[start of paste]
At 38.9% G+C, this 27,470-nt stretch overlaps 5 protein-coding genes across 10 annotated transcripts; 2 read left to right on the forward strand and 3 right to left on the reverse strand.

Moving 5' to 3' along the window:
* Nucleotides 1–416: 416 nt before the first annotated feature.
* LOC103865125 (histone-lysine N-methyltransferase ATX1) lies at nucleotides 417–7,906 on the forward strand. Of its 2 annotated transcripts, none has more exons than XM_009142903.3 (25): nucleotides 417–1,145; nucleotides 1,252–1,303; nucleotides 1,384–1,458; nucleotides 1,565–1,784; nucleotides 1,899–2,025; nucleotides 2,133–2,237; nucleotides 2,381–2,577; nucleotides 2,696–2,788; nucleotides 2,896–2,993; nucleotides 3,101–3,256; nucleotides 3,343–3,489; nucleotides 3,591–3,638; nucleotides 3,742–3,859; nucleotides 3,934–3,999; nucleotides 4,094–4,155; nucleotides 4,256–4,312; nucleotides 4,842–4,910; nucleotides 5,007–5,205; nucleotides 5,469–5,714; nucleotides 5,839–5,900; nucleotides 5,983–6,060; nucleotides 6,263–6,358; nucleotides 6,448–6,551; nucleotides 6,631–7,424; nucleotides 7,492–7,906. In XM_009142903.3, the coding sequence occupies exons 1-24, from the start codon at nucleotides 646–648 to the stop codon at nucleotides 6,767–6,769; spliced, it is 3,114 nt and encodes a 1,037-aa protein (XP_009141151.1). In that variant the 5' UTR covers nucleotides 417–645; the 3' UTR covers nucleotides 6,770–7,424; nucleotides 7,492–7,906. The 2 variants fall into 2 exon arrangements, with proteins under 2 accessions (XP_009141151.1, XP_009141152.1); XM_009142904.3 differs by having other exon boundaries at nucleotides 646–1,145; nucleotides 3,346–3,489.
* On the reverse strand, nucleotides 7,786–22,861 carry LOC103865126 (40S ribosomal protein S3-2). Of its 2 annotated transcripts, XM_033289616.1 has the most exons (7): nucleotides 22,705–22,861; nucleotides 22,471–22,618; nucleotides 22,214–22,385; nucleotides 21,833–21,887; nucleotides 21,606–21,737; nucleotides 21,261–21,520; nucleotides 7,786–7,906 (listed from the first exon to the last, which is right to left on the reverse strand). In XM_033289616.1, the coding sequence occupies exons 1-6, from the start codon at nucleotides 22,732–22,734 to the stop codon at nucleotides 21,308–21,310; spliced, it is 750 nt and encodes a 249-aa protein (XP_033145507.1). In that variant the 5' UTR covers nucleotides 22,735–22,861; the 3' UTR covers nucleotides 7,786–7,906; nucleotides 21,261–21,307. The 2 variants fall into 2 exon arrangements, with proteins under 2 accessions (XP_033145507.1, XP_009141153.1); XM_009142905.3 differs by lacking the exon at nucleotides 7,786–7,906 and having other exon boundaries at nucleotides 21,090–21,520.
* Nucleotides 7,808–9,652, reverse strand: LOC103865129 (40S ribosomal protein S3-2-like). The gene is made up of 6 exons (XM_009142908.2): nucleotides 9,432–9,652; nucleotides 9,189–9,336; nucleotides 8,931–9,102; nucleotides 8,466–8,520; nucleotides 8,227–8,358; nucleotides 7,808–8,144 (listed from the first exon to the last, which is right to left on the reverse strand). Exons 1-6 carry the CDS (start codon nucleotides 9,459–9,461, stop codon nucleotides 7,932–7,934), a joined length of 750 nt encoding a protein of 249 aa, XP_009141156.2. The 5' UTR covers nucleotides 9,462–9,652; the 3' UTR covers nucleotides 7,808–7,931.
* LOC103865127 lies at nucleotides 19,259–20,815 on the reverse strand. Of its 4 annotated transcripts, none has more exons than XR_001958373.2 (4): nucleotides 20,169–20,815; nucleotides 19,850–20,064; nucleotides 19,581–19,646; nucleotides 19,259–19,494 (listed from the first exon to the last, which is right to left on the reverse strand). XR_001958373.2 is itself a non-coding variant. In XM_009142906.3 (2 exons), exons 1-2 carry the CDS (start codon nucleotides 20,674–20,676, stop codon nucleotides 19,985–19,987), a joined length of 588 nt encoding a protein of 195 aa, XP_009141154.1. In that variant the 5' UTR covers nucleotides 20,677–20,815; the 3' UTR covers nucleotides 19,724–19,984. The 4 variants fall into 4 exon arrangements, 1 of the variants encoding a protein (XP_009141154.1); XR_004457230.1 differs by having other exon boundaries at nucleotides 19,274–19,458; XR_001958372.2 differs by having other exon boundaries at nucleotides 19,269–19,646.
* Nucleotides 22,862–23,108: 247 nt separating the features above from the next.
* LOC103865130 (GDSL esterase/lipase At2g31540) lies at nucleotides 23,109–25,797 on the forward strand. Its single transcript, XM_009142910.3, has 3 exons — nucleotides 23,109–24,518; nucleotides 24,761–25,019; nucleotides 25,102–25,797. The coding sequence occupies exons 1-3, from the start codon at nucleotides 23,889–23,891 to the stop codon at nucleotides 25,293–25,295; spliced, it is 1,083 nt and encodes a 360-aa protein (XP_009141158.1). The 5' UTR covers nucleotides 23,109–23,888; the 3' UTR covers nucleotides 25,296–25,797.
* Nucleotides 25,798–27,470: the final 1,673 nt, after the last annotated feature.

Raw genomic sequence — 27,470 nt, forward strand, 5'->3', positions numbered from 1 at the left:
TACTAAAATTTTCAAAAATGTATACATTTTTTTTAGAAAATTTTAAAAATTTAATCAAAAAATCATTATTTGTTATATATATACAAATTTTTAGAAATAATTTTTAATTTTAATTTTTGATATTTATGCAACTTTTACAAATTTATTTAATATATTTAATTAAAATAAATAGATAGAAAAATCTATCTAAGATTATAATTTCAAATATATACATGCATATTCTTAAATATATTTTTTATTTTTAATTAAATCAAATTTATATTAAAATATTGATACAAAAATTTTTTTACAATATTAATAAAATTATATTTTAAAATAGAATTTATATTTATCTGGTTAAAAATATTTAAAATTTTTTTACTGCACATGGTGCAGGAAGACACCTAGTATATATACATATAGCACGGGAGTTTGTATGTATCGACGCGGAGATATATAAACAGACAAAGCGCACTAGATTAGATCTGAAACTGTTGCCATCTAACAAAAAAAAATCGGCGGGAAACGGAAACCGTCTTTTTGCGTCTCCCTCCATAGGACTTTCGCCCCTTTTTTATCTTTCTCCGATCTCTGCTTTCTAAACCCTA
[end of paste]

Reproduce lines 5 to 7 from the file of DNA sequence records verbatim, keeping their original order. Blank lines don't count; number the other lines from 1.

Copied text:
* On the reverse strand, nucleotides 7,786–22,861 carry LOC103865126 (40S ribosomal protein S3-2). Of its 2 annotated transcripts, XM_033289616.1 has the most exons (7): nucleotides 22,705–22,861; nucleotides 22,471–22,618; nucleotides 22,214–22,385; nucleotides 21,833–21,887; nucleotides 21,606–21,737; nucleotides 21,261–21,520; nucleotides 7,786–7,906 (listed from the first exon to the last, which is right to left on the reverse strand). In XM_033289616.1, the coding sequence occupies exons 1-6, from the start codon at nucleotides 22,732–22,734 to the stop codon at nucleotides 21,308–21,310; spliced, it is 750 nt and encodes a 249-aa protein (XP_033145507.1). In that variant the 5' UTR covers nucleotides 22,735–22,861; the 3' UTR covers nucleotides 7,786–7,906; nucleotides 21,261–21,307. The 2 variants fall into 2 exon arrangements, with proteins under 2 accessions (XP_033145507.1, XP_009141153.1); XM_009142905.3 differs by lacking the exon at nucleotides 7,786–7,906 and having other exon boundaries at nucleotides 21,090–21,520.
* Nucleotides 7,808–9,652, reverse strand: LOC103865129 (40S ribosomal protein S3-2-like). The gene is made up of 6 exons (XM_009142908.2): nucleotides 9,432–9,652; nucleotides 9,189–9,336; nucleotides 8,931–9,102; nucleotides 8,466–8,520; nucleotides 8,227–8,358; nucleotides 7,808–8,144 (listed from the first exon to the last, which is right to left on the reverse strand). Exons 1-6 carry the CDS (start codon nucleotides 9,459–9,461, stop codon nucleotides 7,932–7,934), a joined length of 750 nt encoding a protein of 249 aa, XP_009141156.2. The 5' UTR covers nucleotides 9,462–9,652; the 3' UTR covers nucleotides 7,808–7,931.
* LOC103865127 lies at nucleotides 19,259–20,815 on the reverse strand. Of its 4 annotated transcripts, none has more exons than XR_001958373.2 (4): nucleotides 20,169–20,815; nucleotides 19,850–20,064; nucleotides 19,581–19,646; nucleotides 19,259–19,494 (listed from the first exon to the last, which is right to left on the reverse strand). XR_001958373.2 is itself a non-coding variant. In XM_009142906.3 (2 exons), exons 1-2 carry the CDS (start codon nucleotides 20,674–20,676, stop codon nucleotides 19,985–19,987), a joined length of 588 nt encoding a protein of 195 aa, XP_009141154.1. In that variant the 5' UTR covers nucleotides 20,677–20,815; the 3' UTR covers nucleotides 19,724–19,984. The 4 variants fall into 4 exon arrangements, 1 of the variants encoding a protein (XP_009141154.1); XR_004457230.1 differs by having other exon boundaries at nucleotides 19,274–19,458; XR_001958372.2 differs by having other exon boundaries at nucleotides 19,269–19,646.